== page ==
Saturday, 6 June 2015

Lined curtains - Part 3

This whole curtain business is no walk in the park.  For starters, how difficult is it to put up a curtain pole?  Or should I say two curtain poles which need to be cut to the same length, placed at the same height and sit level.  Now that was a fun evening.

And why do I make things harder for myself?!  Not one to shy away from new techniques I decided to hand sew my headings which means NO curtain tape.  I'm opting for hand made pinch pleats instead.

This is an example of what pinch pleats look like.  This curtain uses a tripple pleat whereas I'll be using a double pleat.


I started by applying buckrum to the top of the curtain.  To do this I cut the buckrum approximately 8cm wider than the curtain and folded each end under by 4cm.  I then placed the buckrum underneath the lining and sandwiched it on top of the curtain (I had to unpick the curtain side seams a little).  I then adjusted the positioning of the buckrum to make sure the top edge was 200cm from the bottom hem (200cm is the finished length of the curtains).

After pinning the buckrum in place I then folded over the remaining curtain fabric (my 5cm allowance for the top hem) and pinned and tacked this in place (whilst keeping the top of the lining free from any pins).  I mitred the corners of the curtain and then I hemmed the lining by turning it under 1.5cm from the top of the curtain.  I finished the lining off by slip stitching it into place.

This is the top of the curtain, wrong side
Measuring for the pleats

Time for some maths again, and it's a good job I've put the curtain pole up.

I have three things to measure:
  1. width of the curtain pole
  2. the return from the pole to wall
  3. the width of the pleats.

Width of the curtain pole
I started by placing my rings on the pole where I want them to be ie with one ring touching the finial bracket at either end.  I then measured the distance from the attachment holes on each of these rings. The distance was 132.7cm.  This is the distance that my two curtains need to cover.

Return from the pole to the wall
Next I measured the return which is 10cm.  This is the space between the curtain and the wall.  A 'proper' pair of curtains will cover this distance by allowing for some fabric to travel perpendicular from the curtains to the wall.

The width of the pleats
This is dictated by the first two measurements:

  • divide the width of the curtain pole by two (=66.35cm)
  • add on the return (+10cm = 76.35cm).
This is the total width which EACH curtain needs to cover and it will be spread out across the return and the distance left between each pleat.  Ideally though, the curtain will be a little bit wider than this because we should allow for a overlap.  This is an allowance for the curtains to overlap in the middle, otherwise they would only just touch each other when closed and what we actually want is for them to close comfortably without the end ring moving away from the finial towards the bracket.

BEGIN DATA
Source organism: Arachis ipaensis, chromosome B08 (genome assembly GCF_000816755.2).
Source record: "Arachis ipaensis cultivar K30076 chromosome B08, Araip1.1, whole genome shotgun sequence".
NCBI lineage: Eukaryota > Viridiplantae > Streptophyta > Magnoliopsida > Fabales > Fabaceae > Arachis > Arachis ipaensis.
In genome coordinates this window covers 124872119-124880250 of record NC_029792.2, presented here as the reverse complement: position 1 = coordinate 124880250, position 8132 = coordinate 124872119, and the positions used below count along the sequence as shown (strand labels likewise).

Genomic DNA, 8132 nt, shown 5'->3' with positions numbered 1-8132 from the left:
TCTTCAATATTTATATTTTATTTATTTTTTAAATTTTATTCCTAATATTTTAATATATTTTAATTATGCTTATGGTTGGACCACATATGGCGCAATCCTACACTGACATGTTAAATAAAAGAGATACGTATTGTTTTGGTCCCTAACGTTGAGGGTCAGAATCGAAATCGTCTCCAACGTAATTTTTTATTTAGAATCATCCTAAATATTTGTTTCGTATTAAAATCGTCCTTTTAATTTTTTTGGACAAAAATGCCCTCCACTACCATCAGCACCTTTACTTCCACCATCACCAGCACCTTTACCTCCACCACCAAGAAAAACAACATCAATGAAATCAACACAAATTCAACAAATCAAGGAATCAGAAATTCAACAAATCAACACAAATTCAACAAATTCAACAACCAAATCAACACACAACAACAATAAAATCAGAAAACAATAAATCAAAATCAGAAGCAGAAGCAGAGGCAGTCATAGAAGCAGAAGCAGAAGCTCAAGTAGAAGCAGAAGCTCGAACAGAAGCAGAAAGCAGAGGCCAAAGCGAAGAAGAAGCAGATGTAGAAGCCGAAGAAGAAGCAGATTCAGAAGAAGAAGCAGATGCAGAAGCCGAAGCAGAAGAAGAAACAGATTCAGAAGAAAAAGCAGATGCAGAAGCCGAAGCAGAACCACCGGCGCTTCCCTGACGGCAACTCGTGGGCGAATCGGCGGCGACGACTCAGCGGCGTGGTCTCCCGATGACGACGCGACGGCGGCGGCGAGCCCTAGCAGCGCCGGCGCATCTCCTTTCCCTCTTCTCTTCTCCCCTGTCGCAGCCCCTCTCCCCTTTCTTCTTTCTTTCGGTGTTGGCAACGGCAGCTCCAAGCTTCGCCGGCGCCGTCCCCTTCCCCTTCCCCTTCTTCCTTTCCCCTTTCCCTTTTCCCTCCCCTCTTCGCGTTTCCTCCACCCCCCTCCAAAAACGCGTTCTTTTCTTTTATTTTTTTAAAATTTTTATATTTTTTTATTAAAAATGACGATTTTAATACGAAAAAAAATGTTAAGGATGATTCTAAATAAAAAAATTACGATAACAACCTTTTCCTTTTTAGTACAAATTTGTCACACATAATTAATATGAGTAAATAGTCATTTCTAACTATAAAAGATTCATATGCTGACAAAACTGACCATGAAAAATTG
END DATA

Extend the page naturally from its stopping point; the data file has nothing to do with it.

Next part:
Next I measured the width of a curtain (=128.5cm wide).  I then calculated the width of the curtain subtract the total width which the curtain needs to cover (128.5cm - 76.35cm = 52.15cm).  This gives me the amount of spare fabric in the curtain with which I can make the pleats.

Typically you allow 10cm for a double pinch pleat and 15cm between each one; so I have enough spare fabric for five double pleats and that leaves an excess of 2.15cm (I will use this to form the overlap).  I will need four gaps between my five pleats (4 x 15cm = 60cm) and this leaves a total of 8.5cm after the last pleat [(66.35cm - 60cm) +2.15cm].  However, only 2.15cm of this is actual overlap and this seems a bit tight to me.  Therefore I allowed 9.8cm for each pleat (9.8cm x 5 = 49cm) so that I have 9.5cm after the last pleat (and therefore an overlap of 3.15cm).

Making the pleats

Now that the hard bit is done, it's on to making the pleats.

  • Mark the pleats and gaps using pins.
  • Start with making the pleat next to the return.  Fold the curtain fabric wrong sides together so that the pins which mark the pleat are in line with one another.  Use bulldog clips to hold the fabric level at the top and transfer one of the pins to the right side of the fabric (remove the other pin).  

  • Fold the buckrum down the length of the fold you just made.  Now tack the layers together near where you will be stitching.  Next, use a set square to draw a stitching line where the pin is.  

  • Using a walking foot, start stitching 5mm down from the top of the curtain and reverse stitch to the top.  Continue to stitch along the stitching line until you reach the end of the buckrum and finish off by reversing.  
  • Remove the tacking and you now have the formations of a pleat. 
  • Repeat the process for all of the pleats.  

View from the wrong side
Now all that's left to do is to pinch the pleats into shape and stitch them into place.  And repeat for the other three curtains.  And hang them up.  To be continued I think...

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